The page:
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TAAR1: A New Target With Therapeutic Potential for Psychiatric Conditions, Focus on Schizophrenia

  • Authors: Jonathan M. Meyer MD
  • CME / ABIM MOC Released: 11/28/2022
  • Valid for credit through: 11/28/2023, 11:59 PM EST
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This activity is intended for psychiatrists, primary care physicians, critical care specialists, nurse practitioners (NPs), physician assistants (PAs), nurses, pharmacists, and other healthcare practitioners (HCPs) who provide care to patients with schizophrenia.

The goal of this activity is for learners to be better able to recognize the nature of physiologic function related to, and clinical development of trace amine–associated receptor-1 (TAAR1).

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    • Receptor science of TAAR1
    • Latest clinical trial data on therapies targeting TAAR1


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  • Jonathan M. Meyer, MD

    Voluntary Clinical Professor of Psychiatry
    University of California, San Diego
    La Jolla, CA


    Jonathan M. Meyer, MD, has the following relevant financial relationships:
    Consultant or advisor for: Acadia Pharmaceuticals; Alkermes; Intra-Cellular Therapies; Karuna; Neurocrine Biosciences; Otsuka America, Inc.; Sunovion Pharmaceuticals; Teva Pharmaceuticals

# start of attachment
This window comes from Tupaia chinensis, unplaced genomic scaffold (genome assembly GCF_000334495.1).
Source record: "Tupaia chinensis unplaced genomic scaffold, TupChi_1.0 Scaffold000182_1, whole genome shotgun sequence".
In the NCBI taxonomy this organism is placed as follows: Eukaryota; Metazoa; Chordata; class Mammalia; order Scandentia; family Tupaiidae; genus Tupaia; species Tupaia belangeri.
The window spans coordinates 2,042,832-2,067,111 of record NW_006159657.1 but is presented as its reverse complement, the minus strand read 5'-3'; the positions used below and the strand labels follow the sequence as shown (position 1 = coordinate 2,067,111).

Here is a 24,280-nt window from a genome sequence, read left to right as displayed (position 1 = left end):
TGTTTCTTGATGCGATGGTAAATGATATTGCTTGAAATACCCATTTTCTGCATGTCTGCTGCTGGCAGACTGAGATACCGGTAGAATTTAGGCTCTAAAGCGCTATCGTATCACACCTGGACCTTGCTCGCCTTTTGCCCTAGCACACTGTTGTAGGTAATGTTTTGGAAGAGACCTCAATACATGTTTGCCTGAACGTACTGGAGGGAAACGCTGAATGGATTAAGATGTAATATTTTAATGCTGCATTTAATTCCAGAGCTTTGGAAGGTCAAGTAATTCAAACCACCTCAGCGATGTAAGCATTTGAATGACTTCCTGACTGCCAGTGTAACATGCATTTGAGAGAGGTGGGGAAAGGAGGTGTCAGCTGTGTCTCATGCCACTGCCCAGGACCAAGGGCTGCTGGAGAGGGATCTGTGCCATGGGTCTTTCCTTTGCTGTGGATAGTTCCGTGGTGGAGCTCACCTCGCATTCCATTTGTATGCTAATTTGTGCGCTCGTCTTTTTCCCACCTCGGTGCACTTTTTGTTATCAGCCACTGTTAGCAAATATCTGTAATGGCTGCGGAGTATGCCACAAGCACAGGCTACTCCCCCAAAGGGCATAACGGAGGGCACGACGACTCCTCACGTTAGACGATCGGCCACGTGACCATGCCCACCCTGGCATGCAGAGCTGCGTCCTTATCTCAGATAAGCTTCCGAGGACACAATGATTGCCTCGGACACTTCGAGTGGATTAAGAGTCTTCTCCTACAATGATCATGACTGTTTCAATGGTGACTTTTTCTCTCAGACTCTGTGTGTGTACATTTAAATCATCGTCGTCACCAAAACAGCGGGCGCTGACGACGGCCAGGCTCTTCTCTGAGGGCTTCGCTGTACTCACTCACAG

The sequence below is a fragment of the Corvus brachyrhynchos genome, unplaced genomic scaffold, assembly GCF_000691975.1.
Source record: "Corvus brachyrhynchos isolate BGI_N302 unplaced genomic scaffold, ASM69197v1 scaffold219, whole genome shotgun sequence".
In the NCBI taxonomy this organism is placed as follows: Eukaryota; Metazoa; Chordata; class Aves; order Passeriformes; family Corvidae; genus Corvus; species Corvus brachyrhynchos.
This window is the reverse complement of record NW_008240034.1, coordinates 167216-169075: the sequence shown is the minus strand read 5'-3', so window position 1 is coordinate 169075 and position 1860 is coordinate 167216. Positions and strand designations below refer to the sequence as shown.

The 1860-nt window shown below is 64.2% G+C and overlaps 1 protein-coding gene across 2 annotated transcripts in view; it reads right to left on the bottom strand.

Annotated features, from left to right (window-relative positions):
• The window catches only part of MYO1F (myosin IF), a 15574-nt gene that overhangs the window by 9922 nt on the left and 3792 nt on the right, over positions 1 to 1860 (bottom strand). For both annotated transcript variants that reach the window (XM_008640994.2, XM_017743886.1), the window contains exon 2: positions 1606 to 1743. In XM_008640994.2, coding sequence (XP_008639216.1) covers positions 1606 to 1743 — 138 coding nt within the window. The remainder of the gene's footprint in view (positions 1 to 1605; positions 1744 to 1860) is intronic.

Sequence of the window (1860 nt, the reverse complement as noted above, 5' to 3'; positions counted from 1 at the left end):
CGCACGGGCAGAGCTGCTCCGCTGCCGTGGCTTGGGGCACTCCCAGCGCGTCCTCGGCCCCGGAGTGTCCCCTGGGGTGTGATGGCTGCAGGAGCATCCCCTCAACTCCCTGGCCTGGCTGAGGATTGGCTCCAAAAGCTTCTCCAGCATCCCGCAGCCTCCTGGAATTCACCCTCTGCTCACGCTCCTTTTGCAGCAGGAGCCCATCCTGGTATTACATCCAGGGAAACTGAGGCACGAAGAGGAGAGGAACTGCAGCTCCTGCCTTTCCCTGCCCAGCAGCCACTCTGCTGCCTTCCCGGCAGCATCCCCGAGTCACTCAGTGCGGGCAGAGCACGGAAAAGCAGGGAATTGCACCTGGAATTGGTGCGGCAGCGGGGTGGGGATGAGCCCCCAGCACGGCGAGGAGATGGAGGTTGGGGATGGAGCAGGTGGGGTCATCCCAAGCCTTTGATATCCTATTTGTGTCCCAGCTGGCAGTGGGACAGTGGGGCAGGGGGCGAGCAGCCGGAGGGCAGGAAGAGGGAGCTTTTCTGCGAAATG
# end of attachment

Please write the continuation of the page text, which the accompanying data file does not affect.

Speaker or member of speakers bureau for: Alkermes; Intra-Cellular Therapies; Noven; Sunovion Pharmaceuticals; Teva Pharmaceuticals


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    Senior Medical Education Director, Medscape, LLC


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    Associate Director, Accreditation and Compliance, Medscape, LLC


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TAAR1: A New Target With Therapeutic Potential for Psychiatric Conditions, Focus on Schizophrenia

Authors: Jonathan M. Meyer MDFaculty and Disclosures

CME / ABIM MOC Released: 11/28/2022

Valid for credit through: 11/28/2023, 11:59 PM EST


Activity Transcript

Jonathan Meyer, MD: Hello, this is Dr Jonathan Meyer, Voluntary Clinical Professor of Psychiatry at the University of California here in San Diego with you to talk about TAAR1, a new target with potential for psychiatric indications. What are trace amines? If you've never heard of TAAR1, you have to understand that TAAR1 stands for trace amine associated receptor type one.